The adage of "who watches the watchmen?" beckons that even those who dish out justice should be met with the same repercussions if they too break the law. So as smart phone cameras record, microphones listen, and every bit of technology is bugged – under the principal that “If you have nothing to hide, you’ve got nothing to fear” (quoted from Nazi Joseph Goebbels, Reich Minister of Propaganda) – you can rest assured that the same requirements of mass surveillance from the state imposing it tend to behave just like us when the sights are set on them: behaved.
It started as an experiment that ran from February 2012 for one full year: police officers in Rialto, California, when required to wear cameras on their chest, found that the use of force decreased by 60% (from 61 to 25), and complaints filed against officers fell by 88% (from 24 to 3.) The study rippled across the nation and over seas; the results garnered the attention of Manhattan Federal Judge Shira Scheindlin, leading to an order for the implementation of the devices in New York City last year; The College of Policing piloted the idea in England and Wales; and as of March of this year, the Los Angeles Police Department is field testing cameras with hopes of deploying them to all officers.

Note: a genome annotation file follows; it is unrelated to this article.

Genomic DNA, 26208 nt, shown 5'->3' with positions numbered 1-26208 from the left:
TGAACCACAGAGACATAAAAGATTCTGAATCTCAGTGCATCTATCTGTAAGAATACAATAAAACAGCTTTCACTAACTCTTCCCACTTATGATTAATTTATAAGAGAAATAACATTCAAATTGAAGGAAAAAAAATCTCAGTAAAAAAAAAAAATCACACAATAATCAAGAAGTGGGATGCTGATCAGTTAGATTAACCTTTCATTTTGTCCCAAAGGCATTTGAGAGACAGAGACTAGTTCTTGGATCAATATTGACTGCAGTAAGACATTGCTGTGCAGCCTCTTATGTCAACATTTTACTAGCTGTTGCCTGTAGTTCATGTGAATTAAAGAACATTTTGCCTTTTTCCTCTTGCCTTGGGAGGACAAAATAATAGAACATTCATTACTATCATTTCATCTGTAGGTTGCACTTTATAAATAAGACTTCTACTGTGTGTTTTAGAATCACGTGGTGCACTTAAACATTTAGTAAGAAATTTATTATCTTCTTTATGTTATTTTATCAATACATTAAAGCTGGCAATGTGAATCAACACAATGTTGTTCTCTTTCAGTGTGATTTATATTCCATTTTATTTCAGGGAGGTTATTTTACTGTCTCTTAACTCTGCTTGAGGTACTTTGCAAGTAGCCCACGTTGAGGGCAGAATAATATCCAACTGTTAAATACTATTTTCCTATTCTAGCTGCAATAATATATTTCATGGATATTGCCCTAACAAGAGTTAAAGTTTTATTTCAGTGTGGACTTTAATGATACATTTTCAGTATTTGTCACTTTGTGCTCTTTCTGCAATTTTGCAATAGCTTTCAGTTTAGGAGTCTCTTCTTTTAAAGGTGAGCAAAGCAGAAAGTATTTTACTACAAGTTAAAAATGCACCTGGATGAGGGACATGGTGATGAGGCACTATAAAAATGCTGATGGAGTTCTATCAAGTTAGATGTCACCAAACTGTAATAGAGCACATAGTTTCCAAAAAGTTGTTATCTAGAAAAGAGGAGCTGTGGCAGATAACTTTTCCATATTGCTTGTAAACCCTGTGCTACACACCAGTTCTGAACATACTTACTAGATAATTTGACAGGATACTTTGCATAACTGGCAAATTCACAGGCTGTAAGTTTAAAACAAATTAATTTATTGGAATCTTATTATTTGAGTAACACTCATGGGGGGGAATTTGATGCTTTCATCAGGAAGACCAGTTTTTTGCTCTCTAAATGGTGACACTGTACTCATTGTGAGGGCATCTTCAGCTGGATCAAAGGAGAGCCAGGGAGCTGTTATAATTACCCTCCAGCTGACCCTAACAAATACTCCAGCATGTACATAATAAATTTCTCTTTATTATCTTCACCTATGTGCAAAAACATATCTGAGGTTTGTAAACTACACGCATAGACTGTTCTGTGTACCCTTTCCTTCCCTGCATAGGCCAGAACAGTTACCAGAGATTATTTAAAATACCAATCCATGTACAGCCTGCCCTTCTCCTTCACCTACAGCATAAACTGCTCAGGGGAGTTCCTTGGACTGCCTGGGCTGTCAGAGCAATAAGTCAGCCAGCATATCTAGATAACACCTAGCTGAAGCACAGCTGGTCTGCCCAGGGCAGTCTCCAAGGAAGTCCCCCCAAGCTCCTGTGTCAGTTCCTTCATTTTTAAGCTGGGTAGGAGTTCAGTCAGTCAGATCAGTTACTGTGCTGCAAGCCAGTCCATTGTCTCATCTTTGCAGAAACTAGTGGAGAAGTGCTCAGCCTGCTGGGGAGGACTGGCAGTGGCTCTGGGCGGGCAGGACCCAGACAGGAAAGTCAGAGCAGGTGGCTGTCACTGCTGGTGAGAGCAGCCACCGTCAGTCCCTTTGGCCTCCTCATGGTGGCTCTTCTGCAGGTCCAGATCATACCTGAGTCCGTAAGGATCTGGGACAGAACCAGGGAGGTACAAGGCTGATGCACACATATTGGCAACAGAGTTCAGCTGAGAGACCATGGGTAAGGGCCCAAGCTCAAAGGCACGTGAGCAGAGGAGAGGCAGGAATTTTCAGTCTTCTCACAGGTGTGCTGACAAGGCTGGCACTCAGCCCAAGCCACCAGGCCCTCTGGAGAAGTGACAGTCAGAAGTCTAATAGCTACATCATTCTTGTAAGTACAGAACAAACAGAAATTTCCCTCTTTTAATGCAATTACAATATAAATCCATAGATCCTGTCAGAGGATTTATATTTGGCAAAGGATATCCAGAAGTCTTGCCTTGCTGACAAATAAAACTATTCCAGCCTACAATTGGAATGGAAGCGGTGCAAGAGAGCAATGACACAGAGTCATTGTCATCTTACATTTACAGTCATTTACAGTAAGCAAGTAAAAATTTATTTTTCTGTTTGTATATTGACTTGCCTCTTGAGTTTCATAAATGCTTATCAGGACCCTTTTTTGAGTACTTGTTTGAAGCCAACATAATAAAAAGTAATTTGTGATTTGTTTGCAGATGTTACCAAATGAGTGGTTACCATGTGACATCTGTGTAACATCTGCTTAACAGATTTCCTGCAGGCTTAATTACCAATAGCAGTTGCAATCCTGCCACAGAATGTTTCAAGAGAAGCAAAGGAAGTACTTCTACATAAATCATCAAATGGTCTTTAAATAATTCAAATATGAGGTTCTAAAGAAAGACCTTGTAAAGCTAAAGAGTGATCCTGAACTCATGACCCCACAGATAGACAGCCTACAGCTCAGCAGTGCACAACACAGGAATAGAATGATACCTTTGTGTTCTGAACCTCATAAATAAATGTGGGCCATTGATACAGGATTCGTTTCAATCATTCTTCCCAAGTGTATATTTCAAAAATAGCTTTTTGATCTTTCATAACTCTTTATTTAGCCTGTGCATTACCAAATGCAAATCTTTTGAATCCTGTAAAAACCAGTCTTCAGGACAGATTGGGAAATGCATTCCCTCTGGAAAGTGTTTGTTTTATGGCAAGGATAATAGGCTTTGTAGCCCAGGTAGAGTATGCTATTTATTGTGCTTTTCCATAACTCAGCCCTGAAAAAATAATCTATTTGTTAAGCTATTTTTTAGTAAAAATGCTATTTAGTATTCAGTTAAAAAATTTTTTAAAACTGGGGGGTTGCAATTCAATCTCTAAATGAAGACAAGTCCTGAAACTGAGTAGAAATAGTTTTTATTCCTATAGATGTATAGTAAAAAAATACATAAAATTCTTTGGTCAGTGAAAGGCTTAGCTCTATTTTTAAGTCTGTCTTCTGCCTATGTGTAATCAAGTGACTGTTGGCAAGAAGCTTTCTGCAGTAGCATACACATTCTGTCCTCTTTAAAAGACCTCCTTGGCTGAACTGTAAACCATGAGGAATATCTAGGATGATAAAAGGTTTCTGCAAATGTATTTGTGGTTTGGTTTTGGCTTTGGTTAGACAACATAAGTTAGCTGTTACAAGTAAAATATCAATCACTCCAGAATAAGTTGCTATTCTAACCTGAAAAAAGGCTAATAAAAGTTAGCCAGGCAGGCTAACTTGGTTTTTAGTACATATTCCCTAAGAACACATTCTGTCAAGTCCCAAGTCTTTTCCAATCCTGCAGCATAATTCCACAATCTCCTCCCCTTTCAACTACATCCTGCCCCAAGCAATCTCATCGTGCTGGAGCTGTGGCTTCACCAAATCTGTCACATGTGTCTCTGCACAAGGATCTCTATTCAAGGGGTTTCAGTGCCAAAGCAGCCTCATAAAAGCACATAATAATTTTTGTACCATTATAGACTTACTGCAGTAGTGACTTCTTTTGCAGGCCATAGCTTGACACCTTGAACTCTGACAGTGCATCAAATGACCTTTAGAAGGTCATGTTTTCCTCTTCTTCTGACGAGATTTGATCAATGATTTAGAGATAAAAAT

According to AP, “Most law enforcement officials and civil liberties advocates” say that “the lack of clear guidelines on the cameras' use could potentially undermine departments' goals of creating greater accountability of officers and jeopardize the privacy of both the public and law enforcement officers.” With this in mind, the full implementation to where the cameras would be standard protocol may take some time.
"When you put a camera on a police officer, they tend to behave a little better, follow the rules a little better," Rialto's police chief William A. Farrar told the New York Times. "And if a citizen knows the officer is wearing a camera, chances are the citizen will behave a little better."